Shortest Path in Transportation Network and Weighted Subdivisions

Shortest Path in Transportation Network and Weighted Subdivisions

Radwa Elshawi (National ICT Australia (NICTA), University of Sydney, Australia) and Joachim Gudmundsson (National ICT Australia (NICTA), University of Sydney, Australia)
Copyright: © 2012 |Pages: 12
DOI: 10.4018/978-1-61350-053-8.ch020
OnDemand PDF Download:
$37.50

Abstract

In this chapter we consider two versions of the problem; the shortest path in a transportation network and the shortest path in a weighted subdivision, sometimes called a terrain.
Chapter Preview
Top

Introduction

The Shortest Path Problem (SPP) is one of the most studied optimization problem and come in numerous different flavors. The earliest reference to problems of this form is by Euler in the 1700's. His “Königsberg bridge” question is often considered the starting point of this class of problems. Finding a shortest path in a given graph is probably the most well-known variant.

The most popular algorithm to compute the shortest path from any source node to all other nodes of the graph was given by Dijkstra (1959). Early implementations of Dijkstra’s algorithm required O(v2) time, or O(e log v) where v denotes the number of vertices and e denotes the number of edges in the graph. Using Fibonacci heaps, Fredman and Tarjan (1987) gave an O(e+v log v) time implementation, and argued that this is optimal in a comparison-based model of computation. Recently there has again been a flurry of results focusing on shortest path computation and distance oracles in graphs, see Thorup (1999), Thorup (2004), Thorup and Zwick (2005), Gudmundsson et al. (2008) and Pătraşcu and Roddity (2010).

In this chapter we discuss two variants of the shortest path problem. These include shortest paths in transportation networks and shortest paths in weighted regions.

Transportation networks are an integral part of our infrastructure. They can be modeled as a set of nodes and a set of edges on which transportation activities can be carried out. For example nodes may represent cities, street crossings, train or bus stations, and edges in a transportation network may represent streets, roads, air routes or railway tracks. A transportation network is usually embedded in an underlying metric, thus outside the network a traveler can move at unit speed in any direction. This model was introduced by Aurenhammer and Klein (2000) and it assumes that one can enter and exit the network at any point of the graph (including any point on a road). The induced distance is called the transportation distance.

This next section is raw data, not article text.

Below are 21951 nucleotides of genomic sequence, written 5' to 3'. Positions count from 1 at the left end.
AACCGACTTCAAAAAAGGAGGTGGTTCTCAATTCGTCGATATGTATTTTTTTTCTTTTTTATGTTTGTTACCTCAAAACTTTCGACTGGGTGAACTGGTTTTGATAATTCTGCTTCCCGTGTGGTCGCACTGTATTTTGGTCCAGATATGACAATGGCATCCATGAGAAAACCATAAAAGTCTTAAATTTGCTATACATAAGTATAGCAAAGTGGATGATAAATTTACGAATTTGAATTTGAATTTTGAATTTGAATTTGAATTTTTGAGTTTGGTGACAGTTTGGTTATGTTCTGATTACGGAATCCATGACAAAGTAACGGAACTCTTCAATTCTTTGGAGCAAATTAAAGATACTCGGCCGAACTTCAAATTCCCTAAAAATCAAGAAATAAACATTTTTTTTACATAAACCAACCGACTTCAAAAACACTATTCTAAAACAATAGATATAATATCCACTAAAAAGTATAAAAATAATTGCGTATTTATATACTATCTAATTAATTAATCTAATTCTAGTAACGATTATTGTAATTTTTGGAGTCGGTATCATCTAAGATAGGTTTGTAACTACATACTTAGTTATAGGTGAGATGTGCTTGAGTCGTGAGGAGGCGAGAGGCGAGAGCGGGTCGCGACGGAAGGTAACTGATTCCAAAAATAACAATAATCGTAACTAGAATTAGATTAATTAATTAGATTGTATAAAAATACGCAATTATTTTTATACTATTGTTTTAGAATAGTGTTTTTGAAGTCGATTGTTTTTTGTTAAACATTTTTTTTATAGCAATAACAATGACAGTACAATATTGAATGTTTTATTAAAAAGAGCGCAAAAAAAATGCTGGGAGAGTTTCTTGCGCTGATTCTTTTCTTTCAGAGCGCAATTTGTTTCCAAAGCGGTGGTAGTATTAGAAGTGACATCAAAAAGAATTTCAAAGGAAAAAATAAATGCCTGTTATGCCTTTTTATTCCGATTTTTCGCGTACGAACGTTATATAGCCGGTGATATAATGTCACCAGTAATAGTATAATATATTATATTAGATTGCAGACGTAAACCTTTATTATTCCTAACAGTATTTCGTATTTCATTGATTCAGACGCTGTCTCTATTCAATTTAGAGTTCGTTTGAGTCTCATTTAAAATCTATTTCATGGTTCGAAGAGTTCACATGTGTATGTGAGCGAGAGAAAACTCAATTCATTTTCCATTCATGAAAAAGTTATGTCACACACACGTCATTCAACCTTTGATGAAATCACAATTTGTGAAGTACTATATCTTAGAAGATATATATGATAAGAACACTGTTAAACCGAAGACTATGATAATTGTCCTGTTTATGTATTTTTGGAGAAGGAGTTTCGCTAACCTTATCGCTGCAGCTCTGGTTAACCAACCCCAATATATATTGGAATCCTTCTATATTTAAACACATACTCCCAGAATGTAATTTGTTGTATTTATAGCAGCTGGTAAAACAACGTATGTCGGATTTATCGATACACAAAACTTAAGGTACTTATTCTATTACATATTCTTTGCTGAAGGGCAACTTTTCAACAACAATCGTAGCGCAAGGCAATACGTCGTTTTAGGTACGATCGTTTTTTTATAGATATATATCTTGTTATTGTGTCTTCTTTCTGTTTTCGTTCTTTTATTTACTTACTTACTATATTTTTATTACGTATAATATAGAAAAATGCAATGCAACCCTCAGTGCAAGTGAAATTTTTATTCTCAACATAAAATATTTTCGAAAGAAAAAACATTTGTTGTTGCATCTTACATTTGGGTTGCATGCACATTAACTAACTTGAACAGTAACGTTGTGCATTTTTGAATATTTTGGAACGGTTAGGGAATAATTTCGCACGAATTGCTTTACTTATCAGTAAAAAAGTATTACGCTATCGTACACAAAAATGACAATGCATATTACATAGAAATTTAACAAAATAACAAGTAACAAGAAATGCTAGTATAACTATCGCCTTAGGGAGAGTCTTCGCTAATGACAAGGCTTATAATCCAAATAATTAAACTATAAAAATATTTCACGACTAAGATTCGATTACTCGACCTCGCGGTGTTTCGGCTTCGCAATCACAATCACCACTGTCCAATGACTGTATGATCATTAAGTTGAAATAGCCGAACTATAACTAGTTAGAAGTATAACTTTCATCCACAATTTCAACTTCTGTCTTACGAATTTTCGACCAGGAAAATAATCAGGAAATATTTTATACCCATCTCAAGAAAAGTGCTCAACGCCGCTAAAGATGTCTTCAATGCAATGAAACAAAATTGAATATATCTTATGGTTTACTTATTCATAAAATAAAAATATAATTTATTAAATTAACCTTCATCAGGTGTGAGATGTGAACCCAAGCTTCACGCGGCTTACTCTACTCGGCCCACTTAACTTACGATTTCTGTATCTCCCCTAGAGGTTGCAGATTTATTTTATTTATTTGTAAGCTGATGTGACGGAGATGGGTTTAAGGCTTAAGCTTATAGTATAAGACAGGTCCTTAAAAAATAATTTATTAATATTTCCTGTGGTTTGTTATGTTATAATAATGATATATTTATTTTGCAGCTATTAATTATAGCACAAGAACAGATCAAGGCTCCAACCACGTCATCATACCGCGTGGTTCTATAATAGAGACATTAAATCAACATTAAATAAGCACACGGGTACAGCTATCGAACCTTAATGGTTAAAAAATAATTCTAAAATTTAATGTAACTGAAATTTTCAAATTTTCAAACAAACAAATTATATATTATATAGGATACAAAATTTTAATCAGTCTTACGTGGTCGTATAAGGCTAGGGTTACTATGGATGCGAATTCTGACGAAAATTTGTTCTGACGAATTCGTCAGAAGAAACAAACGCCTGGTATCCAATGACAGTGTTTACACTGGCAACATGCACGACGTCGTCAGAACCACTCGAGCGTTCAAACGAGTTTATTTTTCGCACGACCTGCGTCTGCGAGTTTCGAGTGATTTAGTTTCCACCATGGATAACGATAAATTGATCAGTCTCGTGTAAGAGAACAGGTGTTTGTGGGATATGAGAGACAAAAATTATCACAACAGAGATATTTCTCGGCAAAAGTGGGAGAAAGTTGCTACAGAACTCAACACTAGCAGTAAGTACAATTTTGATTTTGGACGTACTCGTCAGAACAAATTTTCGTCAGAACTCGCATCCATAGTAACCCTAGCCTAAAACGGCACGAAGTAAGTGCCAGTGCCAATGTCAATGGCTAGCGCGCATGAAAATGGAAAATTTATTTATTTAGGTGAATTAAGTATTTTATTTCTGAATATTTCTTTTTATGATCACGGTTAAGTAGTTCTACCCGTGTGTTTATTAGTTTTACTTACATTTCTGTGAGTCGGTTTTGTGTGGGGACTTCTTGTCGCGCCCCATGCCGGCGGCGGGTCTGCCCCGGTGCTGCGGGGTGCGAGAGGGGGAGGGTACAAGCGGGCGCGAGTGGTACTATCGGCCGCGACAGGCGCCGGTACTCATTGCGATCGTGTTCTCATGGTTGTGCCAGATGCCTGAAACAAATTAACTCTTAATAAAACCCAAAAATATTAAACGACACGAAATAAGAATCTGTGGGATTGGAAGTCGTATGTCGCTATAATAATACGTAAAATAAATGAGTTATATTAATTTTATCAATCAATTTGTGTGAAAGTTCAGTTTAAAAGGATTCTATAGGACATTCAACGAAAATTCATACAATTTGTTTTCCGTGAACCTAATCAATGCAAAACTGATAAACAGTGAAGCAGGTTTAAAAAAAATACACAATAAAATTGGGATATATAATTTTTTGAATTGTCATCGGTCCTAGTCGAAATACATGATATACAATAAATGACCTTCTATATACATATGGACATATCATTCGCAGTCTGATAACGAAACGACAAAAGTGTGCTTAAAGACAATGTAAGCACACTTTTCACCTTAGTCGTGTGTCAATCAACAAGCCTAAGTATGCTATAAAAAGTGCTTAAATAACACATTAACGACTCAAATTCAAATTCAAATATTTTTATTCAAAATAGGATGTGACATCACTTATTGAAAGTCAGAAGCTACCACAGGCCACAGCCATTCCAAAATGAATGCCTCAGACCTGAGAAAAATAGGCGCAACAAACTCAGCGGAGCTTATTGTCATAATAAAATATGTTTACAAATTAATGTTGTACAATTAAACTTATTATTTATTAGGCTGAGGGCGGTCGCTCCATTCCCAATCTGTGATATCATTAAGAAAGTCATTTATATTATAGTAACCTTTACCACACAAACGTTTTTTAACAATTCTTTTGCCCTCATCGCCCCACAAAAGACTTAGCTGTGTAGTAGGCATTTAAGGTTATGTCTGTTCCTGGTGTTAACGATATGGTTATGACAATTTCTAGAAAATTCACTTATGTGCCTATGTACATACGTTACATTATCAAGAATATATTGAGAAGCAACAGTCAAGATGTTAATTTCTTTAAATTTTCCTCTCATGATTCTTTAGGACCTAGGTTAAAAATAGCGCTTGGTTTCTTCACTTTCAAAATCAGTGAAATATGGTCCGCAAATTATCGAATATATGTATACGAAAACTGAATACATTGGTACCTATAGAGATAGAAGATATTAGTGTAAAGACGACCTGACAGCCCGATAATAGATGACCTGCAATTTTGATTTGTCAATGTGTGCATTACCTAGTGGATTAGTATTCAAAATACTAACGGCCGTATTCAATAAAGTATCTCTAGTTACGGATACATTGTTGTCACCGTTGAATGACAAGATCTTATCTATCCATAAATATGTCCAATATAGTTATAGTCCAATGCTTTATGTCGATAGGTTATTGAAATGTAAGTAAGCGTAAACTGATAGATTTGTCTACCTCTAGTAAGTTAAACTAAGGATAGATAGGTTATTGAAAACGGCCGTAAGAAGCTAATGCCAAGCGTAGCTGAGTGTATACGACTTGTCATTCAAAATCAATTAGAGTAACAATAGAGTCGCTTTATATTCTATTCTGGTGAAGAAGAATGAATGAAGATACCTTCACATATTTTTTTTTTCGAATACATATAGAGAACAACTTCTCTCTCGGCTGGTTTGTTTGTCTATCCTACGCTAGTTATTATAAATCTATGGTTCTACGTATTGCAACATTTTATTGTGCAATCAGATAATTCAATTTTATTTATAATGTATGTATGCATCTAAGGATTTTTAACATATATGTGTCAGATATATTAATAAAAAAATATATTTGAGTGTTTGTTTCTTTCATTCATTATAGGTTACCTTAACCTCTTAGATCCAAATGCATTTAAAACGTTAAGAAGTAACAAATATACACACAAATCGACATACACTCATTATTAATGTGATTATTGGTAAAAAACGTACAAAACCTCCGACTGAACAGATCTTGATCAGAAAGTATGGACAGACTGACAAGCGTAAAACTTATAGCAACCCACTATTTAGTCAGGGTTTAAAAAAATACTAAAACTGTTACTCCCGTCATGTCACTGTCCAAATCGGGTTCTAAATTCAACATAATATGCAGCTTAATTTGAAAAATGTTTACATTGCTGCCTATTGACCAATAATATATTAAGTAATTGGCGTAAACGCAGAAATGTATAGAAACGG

The second problem we consider is the SPP in a weighted subdivision, also known as a terrain (Mitchell and Papadimitriou, 1991). The plane is divided into n triangular regions; each of which has an associated positive weight. This can be used to model different geographical features of regions, such as deserts, forests, grasslands and lakes, in which the travelling costs are different. The cost of a path p is defined to be the weighted length of p. The aim is to find a shortest path through the triangulation taking the path cost into consideration.

We will also consider the query version. That is, can we preprocess the data into a data structure that allows us to answer shortest path queries efficiently? To speed up the query time many researchers consider approximate versions, that is, instead of reporting the exact shortest path, an approximate shortest path is reported. Designing an approximate shortest path query processing data structure raises many crucial questions such as: How to construct these data structures efficiently? How good is the approximation quality? What are the tradeoffs between some important parameters such as pre-processing time, storage, query time, and approximation quality?

The aim of this chapter is to present the most common techniques used for solving the shortest path problems in a transportation network and in a weighted subdivision. It is impossible to cover all the literature for both problems in a short chapter so we have chosen to discuss the most well-known approaches.

The chapter is divided into two main parts. In the first part, we briefly review the most relevant theoretical results for the SPP in a transportation network. The second part is devoted to SPP in a weighted subdivision.

Complete Chapter List

Search this Book:
Reset